As the G8 countires prepare a development plan for Africa, Francois Rajaoson explains its universities' critical role in the economic future.
Africa's universities were principal casualties of the economic crisis of the late 1970s as governments, which provided about 90 per cent of their needs, were unable to sustain their funding.
As a result of the under-funding, the universities went through one of the most difficult periods in their history as they tried to maintain at least a minimum level of academic quality, while trying to contribute to the socio-economic development of the region.
The 21st century presents a number of challenges. Besides the funding question, African universities must face up to the "knowledge revolution" to which they are making little contribution, they must confront globalisation through the significant improvements in information technology, and they must embrace the emerging commercialisation of higher education.
Their ability to meet these challenges will be influenced by the extent to which they are able to solve their financial problems.
The funding crisis left libraries, classrooms and laboratories poorly equipped. Allocations to research and publications were non-existent, salaries were minimal, and the maintenance of buildings and other facilities was neglected. Strikes by teaching staff and students demanding more subsidies and grants became frequent and universities lost some of their most experienced staff through brain drain. Questions were raised about the quality of education being offered and the contribution of the universities to the overall development of the continent.
Financial difficulties were compounded by a number of related developments, including a rapid increase in demand for university education at the same time that physical space to absorb the extra students was limited. There were also serious strains in relations between governments and universities, characterised by mistrust and confrontation. This situation was aggravated as individuals within the universities criticised government policies and governments moved to curb the actions of these individuals.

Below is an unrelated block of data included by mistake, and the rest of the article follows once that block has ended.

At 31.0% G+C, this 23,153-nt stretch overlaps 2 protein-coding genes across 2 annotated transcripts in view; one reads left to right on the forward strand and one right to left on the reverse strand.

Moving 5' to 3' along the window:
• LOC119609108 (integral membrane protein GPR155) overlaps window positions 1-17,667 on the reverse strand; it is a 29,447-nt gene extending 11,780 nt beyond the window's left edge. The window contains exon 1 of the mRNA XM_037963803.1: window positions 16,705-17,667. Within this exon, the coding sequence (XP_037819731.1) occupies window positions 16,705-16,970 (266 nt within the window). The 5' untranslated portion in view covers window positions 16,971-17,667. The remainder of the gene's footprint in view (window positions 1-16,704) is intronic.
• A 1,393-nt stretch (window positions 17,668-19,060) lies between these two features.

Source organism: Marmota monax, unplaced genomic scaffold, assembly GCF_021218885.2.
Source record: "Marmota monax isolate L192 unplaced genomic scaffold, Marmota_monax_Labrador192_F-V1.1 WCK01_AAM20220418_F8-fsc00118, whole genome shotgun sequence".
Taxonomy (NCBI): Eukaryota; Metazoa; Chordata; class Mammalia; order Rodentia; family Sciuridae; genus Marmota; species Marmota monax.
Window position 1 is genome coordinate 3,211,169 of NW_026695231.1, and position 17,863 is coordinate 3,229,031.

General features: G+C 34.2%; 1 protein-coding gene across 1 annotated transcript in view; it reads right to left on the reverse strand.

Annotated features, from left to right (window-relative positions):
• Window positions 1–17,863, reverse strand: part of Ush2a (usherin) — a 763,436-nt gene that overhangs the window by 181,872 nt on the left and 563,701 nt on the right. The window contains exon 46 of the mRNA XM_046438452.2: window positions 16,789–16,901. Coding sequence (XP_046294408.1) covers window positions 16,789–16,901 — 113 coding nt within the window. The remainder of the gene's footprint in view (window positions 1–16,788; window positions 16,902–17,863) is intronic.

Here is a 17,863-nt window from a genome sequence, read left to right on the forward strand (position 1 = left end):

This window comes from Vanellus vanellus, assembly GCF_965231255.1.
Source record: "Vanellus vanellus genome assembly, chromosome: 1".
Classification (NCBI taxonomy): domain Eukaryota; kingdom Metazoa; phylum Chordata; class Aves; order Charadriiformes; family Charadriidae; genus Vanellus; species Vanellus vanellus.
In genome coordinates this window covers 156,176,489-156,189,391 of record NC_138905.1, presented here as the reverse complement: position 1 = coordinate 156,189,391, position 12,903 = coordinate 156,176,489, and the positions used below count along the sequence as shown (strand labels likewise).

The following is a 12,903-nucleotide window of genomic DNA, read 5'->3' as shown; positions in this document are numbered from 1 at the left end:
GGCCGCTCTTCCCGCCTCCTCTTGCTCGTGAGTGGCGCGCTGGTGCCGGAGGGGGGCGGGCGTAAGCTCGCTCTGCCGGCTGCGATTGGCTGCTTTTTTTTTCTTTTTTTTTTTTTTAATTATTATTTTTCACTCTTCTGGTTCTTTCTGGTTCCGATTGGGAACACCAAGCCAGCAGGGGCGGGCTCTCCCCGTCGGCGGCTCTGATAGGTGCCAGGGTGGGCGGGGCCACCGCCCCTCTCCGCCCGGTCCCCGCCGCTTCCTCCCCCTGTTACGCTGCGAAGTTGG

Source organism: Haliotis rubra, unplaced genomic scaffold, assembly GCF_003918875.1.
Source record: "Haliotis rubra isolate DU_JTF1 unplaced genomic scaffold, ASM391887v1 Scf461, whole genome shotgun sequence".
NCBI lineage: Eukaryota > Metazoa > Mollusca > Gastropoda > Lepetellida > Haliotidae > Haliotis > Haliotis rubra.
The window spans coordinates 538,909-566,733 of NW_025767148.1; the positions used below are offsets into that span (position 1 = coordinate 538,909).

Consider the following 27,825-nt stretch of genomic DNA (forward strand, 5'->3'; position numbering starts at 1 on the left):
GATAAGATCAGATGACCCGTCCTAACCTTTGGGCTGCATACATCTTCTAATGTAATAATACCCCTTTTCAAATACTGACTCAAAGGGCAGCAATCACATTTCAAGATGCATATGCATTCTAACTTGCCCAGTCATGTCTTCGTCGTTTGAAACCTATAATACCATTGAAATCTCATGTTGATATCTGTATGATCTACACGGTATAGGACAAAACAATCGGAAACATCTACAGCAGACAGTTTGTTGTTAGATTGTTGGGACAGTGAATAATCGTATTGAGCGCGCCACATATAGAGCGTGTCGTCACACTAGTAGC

As the major source of funding, governments began to issue pronouncements on university policies and programmes and the need for reforms. The response of university leadership to these challenges was seen as inadequate and lacking in the initiative necessary to lead institutions out of their difficulties.
The response from the international community was mixed. There were those who strongly advocated a shift in government policy and priority from higher education to basic education, but others, who had faith in higher education and its role in national development, continued to maintain a minimum level of support for the universities.
In February 2001, the role of the African university in national development was clearly recognised in a declaration issued at the end of the Association of African Universities conference in Nairobi. "Higher education has the function of fostering the capacity of individuals and communities to embrace democratic principles, to uphold human rights and to promote sustainable development," it said.
"African universities must give priority to effective and positive participation in the global creation, exchange and application of knowledgeI and should exploit fully the potential of the information and communication revolution to enhance teaching, learning, research and management (and their contribution to national development)."
When knowledge is so crucial to development, it would be tragic if under-funding of the universities were to lead to a widening of the gap between Africa and the rest of the world. While the primary responsibility for financing universities rests with government, it alone cannot shoulder that responsibility. Governments and the universities need to work in partnership with other stakeholders - students, communities and parents, the private sector and donor partners.
The AAU welcomes the development of private institutions. Although they account for a limited number of students, they provide wider access for training, as well as making the provision of higher education competitive.
The AAU will continue to promote research by African academics on the financing of higher education, to share information among the universities and other stakeholders and to organise programmes to enhance the management capabilities and skills of university leaders.
African universities need to take the initiative and engage in strategic planning to address such issues as access, quality and relevance of HE, the governance structure, management of the human and physical resources, diversification of sources of funding, strengthening of research and access to global knowledge and communication technology.
Francois Rajaoson is secretary-general of the Association of African Universities.